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Former Fiancee Turns Over Tobacco Documents to Suing Lawyers

April 10, 1996

RICHMOND, Va. (AP) _ The former fiancee of a Philip Morris USA executive has turned over boxes of documents to lawyers suing seven of the nation’s largest tobacco companies over nicotine levels in cigarettes.

Hatsy Heap told ABC News that Ronald A. Tamol, the company’s director of research and brands development until 1993, stored more than 70 boxes of documents at her house. When she and Tamol broke up a few weeks ago, she said, he removed most of the documents.

Ms. Heap turned over the remaining eight boxes to the lawyers handling a massive federal class-action lawsuit brought against the tobacco companies.

Among the documents she handed over, according to reports broadcast Tuesday night by both NBC Nightly News and ABC’s World News Tonight, was a 1965 handwritten memo stating the need to ``determine the minimum nicotine drop to keep normal smokers hooked.″ It was stamped ``R.A. Tamol.″

Philip Morris denounced the reports as being the result of a ``bizarre stunt″ pulled by the lawyers pursuing the class action.

Philip Morris has asked to see the documents, but its requests have been denied, the company said in a statement issued by its New York headquarters.

``As a result, we cannot ... even verify whether the documents are authentic,″ the statement said.

NBC also reported that FBI agents questioned at least two former Philip Morris executives Monday in Richmond. The FBI and Justice Department declined to comment.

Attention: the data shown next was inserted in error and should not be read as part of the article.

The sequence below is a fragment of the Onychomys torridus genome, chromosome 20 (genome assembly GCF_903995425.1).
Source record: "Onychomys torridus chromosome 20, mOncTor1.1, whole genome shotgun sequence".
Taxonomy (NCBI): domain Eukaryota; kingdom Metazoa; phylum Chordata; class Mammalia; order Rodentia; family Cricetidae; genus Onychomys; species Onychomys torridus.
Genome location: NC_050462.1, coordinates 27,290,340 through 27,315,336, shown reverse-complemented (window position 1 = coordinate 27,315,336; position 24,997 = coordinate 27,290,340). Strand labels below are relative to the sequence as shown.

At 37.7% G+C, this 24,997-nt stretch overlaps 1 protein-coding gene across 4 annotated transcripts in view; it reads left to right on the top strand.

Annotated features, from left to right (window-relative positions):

There was no answer Tuesday night at a phone number listed for Tamol in Richmond. There was no listing for Ms. Heap.

The lawyers handling the class action have sought to make public internal Philip Morris documents about nicotine in cigarettes, arguing that the world’s largest tobacco company manipulates nicotine specifically to hook smokers.

The lawsuit, filed in New Orleans on behalf of every smoker and former smoker in the country, accuses tobacco companies of manipulating nicotine to addict them.

The action was filed by Dianne Castano, whose husband died of lung cancer, and smokers Ernest Richard Perry Sr., T. George Solomon and Gloria Scott, all of New Orleans.

They went to court after witnesses testified during congressional hearings last spring that tobacco company officials knew nicotine was addictive and hid that information from the public.

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